Family

Fibroblast growth factor 15/19 (IPR028303)

Short name: FGF15/FGF19

Overlapping homologous superfamilies

Family relationships

Description

Fibroblast growth factors (FGFs) [PMID: 2549857, PMID: 3072709] are a family of multifunctional proteins, often referred to as 'promiscuous growth factors' due to their diverse actions on multiple cell types [PMID: 1705486, PMID: 8760337]. FGFs are mitogens, which stimulate growth or differentiation of cells of mesodermal or neuroectodermal origin. The function of FGFs in developmental processes include mesoderm induction, anterior-posterior patterning, limb development, and neural induction and development. In mature tissues, they are involved in diverse processes including keratinocyte organisation and wound healing [PMID: 11276432, PMID: 23000357, PMID: 15689573, PMID: 10441498, PMID: 23108135, PMID: 23016864]. FGF involvement is critical during normal development of both vertebrates and invertebrates, and irregularities in their function leads to a range of developmental defects [PMID: 1649700, PMID: 11746231, PMID: 14745970, PMID: 8978613]. Fibroblast growth factors are heparin-binding proteins and interactions with cell-surface-associated heparan sulfate proteoglycans have been shown to be essential for FGF signal transduction. FGFs have internal pseudo-threefold symmetry (beta-trefoil topology) [PMID: 10830168]. There are currently over 20 different FGF family members that have been identified in mammals, all of which are structurally related signaling molecules [PMID: 8652550, PMID: 11276432]. They exert their effects through four distinct membrane fibroblast growth factor receptors (FGFRs), FGFR1 to FGFR4 [PMID: 7583099], which belong to the tyrosine kinase superfamily. Upon binding to FGF, the receptors dimerize and their intracellular tyrosine kinase domains become active [PMID: 7583099].

Fibroblast growth factor 15 (FGF15) plays a key role in enterohepatic signaling, regulation of liver bile acid biosynthesis, gallbladder motility and metabolic homeostasis [PMID: 22302876, PMID: 16213224, PMID: 22396169]. Mouse FGF15 has been shown to be stimulated when bile acids bind to farnesoid X receptor (FXR) [PMID: 16213224], and is therefore thought to a factor in chronic bile acid diarrhoea and in certain metabolic disorders [PMID: 17823457].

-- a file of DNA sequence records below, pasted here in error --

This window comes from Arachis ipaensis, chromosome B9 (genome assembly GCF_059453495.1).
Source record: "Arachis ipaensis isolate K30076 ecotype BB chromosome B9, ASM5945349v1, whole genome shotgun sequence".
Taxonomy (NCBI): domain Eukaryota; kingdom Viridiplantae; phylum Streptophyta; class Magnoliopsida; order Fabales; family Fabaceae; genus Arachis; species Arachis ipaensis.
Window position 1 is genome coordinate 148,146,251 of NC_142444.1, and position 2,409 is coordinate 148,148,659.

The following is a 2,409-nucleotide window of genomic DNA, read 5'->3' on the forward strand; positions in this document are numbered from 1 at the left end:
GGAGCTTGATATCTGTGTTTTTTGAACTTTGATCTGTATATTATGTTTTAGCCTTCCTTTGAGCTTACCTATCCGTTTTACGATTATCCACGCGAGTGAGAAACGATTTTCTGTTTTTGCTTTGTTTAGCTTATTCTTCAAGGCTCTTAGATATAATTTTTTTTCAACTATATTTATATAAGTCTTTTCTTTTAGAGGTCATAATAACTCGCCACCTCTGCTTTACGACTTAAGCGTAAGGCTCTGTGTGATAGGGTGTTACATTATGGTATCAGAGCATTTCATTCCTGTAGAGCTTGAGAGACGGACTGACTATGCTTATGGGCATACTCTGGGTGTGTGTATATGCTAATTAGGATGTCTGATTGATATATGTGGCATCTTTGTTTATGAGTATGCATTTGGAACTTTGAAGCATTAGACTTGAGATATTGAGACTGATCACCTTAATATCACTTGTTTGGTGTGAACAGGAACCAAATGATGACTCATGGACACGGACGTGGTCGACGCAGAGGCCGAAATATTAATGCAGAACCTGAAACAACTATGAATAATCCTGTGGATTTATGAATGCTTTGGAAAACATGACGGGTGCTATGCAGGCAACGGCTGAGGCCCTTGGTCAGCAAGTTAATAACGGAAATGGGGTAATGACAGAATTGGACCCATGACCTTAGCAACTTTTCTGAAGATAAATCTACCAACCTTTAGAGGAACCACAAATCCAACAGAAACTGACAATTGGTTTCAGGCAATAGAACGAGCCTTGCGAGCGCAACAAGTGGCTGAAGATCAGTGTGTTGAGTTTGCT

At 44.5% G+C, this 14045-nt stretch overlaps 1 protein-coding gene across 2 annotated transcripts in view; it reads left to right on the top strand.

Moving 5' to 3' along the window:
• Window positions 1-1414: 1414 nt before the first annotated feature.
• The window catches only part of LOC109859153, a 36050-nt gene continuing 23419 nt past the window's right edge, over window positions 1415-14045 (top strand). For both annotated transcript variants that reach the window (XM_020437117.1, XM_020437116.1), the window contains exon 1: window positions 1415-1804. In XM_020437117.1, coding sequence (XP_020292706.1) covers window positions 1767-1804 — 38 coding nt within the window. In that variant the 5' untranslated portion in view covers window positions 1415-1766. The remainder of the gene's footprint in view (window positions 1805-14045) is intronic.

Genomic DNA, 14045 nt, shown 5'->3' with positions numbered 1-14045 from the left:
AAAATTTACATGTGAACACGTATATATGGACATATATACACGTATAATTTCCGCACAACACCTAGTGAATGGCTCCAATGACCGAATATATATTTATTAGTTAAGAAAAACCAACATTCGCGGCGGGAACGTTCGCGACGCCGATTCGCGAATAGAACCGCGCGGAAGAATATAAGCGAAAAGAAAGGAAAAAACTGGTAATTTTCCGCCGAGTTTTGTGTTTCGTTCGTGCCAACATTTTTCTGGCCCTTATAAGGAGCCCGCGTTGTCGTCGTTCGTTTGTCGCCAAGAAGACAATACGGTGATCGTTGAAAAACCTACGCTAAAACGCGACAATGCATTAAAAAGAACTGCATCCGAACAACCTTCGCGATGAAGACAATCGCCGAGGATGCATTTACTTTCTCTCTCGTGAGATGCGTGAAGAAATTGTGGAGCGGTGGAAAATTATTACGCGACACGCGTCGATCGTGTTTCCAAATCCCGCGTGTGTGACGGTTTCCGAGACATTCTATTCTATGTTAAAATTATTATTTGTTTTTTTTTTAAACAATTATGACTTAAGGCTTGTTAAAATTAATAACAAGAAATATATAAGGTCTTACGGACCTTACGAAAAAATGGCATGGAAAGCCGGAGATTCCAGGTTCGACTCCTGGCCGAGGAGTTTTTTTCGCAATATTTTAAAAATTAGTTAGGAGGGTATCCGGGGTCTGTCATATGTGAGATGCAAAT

FGF15 has been experimentally characterised in mouse, but has not been found in other species. However, there is an orthologous human protein, FGF19, and together they share about 50% amino acid identity and display similar endocrine functions, so are often referred to as FGF15/19 [PMID: 22396169, PMID: 22302876]. FGF15 and FGF19 differ from other FGFs due to subtle changes in their tertiary structure, they have low heparin binding affinity enabling them to diffuse away from their site of secretion and signal to distant cells. FGF signaling through the FGF receptors is also different, as they require klotho protein cofactors rather than heparin sulfate proteoglycan [PMID: 22396169].

Fibroblast growth factor 19 (FGF19) plays a key role in enterohepatic signaling, regulation of liver bile acid biosynthesis, gallbladder motility and metabolic homeostasis [PMID: 22302876, PMID: 16213224, PMID: 22396169]. Human FGF19 expression has been shown to be stimulated approximately 300-fold by physiological concentrations of bile acids including chenodeoxycholic acid, glycochenodeoxycholic acid and obeticholic acid in explants of ileal mucosa [PMID: 23518683]. The protein is thought to be a factor in chronic bile acid diarrhoea and in certain metabolic disorders [PMID: 22396169, PMID: 21436455].

FGF19 has been experimentally characterised in humans and other species, but has not been found in mouse. However there is an orthologous mouse protein, FGF15, and together they share about 50% amino acid identity and display similar endocrine functions, so are often referred to as FGF15/19 [PMID: 22396169, PMID: 22302876]. FGF15 and FGF19 differ from other FGFs due to subtle changes in their tertiary structure. They have low heparin binding affinity, enabling them to diffuse away from their site of secretion and signal to distant cells. FGF signaling through the FGF receptors is also different, as they require klotho protein cofactors rather than heparin sulfate proteoglycan [PMID: 22396169]. Unlike other members of the family that can bind several FGF receptors, FGF19 is specific for FGFR4 [PMID: 10525310].

GO terms

Biological Process

GO:0008543 fibroblast growth factor receptor signaling pathway

Molecular Function

GO:0005104 fibroblast growth factor receptor binding

Cellular Component

GO:0005576 extracellular region

Contributing signatures

Signatures from InterPro member databases are used to construct an entry.
PANTHER